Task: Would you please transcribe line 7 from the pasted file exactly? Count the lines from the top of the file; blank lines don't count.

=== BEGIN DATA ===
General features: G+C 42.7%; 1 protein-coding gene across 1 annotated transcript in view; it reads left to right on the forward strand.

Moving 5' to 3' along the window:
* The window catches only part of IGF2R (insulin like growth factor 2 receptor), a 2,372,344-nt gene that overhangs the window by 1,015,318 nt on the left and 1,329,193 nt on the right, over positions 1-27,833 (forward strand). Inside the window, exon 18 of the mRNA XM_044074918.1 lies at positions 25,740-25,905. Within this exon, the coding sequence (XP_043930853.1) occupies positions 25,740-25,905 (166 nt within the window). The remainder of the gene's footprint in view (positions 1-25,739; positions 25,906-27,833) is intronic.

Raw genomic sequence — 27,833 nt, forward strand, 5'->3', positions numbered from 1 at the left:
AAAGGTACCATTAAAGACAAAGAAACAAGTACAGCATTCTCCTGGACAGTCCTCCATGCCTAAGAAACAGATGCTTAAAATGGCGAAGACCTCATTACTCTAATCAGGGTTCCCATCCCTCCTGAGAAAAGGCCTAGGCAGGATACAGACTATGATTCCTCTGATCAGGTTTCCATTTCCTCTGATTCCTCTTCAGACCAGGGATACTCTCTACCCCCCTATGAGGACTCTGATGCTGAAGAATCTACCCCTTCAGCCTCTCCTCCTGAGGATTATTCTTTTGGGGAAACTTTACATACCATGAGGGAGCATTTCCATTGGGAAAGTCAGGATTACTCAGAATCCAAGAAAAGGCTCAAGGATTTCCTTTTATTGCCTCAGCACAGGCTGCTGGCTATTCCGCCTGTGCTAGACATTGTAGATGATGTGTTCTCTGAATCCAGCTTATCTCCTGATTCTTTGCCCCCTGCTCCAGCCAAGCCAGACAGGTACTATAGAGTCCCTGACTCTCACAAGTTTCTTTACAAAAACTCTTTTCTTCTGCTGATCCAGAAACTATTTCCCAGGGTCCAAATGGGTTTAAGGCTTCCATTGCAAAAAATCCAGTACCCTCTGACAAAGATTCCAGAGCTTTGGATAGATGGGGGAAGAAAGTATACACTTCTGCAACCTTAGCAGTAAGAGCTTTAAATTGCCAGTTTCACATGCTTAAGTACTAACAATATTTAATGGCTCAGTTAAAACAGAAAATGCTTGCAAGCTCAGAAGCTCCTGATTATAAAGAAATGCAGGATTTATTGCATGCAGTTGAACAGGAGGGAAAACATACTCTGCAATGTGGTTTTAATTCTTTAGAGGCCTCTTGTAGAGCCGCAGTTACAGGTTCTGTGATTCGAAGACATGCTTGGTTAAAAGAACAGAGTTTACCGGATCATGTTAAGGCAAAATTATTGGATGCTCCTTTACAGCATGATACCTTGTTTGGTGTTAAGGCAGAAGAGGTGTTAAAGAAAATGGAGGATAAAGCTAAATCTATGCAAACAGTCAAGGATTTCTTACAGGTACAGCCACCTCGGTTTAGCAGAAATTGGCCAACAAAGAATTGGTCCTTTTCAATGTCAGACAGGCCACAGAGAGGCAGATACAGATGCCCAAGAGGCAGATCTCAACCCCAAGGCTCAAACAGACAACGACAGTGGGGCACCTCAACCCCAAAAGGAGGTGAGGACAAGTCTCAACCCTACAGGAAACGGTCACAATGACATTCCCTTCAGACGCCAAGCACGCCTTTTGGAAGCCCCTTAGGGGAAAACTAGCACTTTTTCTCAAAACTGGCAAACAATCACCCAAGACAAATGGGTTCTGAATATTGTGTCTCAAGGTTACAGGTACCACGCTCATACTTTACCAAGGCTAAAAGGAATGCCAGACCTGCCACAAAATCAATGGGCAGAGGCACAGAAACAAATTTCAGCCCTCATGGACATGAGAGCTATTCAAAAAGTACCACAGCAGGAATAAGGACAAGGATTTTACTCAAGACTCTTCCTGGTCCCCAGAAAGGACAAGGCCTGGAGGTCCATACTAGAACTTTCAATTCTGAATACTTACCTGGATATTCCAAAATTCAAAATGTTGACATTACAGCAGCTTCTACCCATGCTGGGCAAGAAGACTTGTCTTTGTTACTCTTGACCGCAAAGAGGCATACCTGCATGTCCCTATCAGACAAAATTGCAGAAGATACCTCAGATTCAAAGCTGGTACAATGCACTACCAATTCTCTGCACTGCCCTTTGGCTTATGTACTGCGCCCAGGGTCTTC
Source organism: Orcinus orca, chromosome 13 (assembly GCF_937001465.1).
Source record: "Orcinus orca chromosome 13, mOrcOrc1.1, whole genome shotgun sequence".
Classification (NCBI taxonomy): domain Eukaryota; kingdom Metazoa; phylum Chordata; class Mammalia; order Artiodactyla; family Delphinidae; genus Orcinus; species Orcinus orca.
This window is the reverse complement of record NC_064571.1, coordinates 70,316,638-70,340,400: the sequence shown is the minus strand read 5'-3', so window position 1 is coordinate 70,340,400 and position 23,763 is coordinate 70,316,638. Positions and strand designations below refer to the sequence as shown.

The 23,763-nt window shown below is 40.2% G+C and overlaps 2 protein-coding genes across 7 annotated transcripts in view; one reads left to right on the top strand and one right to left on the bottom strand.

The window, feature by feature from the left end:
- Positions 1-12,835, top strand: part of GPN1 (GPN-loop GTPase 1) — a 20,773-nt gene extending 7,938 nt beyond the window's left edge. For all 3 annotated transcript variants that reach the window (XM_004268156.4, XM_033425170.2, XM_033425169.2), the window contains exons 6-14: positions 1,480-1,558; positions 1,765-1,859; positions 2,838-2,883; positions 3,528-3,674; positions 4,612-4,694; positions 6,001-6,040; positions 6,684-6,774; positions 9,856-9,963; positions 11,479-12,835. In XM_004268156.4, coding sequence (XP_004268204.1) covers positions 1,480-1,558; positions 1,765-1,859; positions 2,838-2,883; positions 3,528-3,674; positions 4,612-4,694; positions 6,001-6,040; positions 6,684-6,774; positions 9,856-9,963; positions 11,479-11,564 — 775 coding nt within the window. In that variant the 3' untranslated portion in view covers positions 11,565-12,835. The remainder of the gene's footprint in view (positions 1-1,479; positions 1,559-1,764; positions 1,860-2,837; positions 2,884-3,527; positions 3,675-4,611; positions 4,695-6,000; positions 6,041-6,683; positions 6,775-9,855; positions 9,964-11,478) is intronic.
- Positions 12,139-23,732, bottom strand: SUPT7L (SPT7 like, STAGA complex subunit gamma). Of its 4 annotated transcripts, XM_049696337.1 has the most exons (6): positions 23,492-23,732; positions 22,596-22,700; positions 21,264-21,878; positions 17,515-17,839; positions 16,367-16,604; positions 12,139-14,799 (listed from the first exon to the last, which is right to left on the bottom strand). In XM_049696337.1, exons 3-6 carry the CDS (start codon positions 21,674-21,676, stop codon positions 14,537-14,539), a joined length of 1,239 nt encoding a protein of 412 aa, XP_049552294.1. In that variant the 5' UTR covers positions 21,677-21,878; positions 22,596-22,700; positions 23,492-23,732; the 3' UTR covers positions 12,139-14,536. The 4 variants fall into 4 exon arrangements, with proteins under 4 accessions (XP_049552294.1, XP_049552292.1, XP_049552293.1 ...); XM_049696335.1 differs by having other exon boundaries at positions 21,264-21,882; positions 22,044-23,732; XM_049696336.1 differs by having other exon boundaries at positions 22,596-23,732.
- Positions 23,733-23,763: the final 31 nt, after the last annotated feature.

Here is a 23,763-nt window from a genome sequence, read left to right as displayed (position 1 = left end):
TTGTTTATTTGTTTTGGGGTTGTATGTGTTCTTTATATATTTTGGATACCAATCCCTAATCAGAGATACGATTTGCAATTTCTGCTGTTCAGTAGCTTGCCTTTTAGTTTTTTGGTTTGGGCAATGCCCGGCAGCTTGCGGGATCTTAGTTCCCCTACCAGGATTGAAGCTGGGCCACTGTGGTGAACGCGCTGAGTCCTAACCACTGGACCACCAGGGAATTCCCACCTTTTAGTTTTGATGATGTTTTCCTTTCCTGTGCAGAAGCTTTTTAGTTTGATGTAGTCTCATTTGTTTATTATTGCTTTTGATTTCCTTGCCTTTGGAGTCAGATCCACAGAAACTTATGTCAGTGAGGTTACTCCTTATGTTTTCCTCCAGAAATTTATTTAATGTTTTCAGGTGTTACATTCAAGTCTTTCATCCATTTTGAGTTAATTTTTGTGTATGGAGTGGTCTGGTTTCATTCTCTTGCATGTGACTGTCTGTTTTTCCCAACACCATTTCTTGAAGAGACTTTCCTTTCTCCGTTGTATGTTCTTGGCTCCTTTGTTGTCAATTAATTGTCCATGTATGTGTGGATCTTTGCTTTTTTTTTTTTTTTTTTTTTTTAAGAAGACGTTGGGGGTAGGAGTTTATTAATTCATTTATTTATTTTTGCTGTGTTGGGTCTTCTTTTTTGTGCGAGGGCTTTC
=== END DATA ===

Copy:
Source record: "Orcinus orca chromosome 13, mOrcOrc1.1, whole genome shotgun sequence".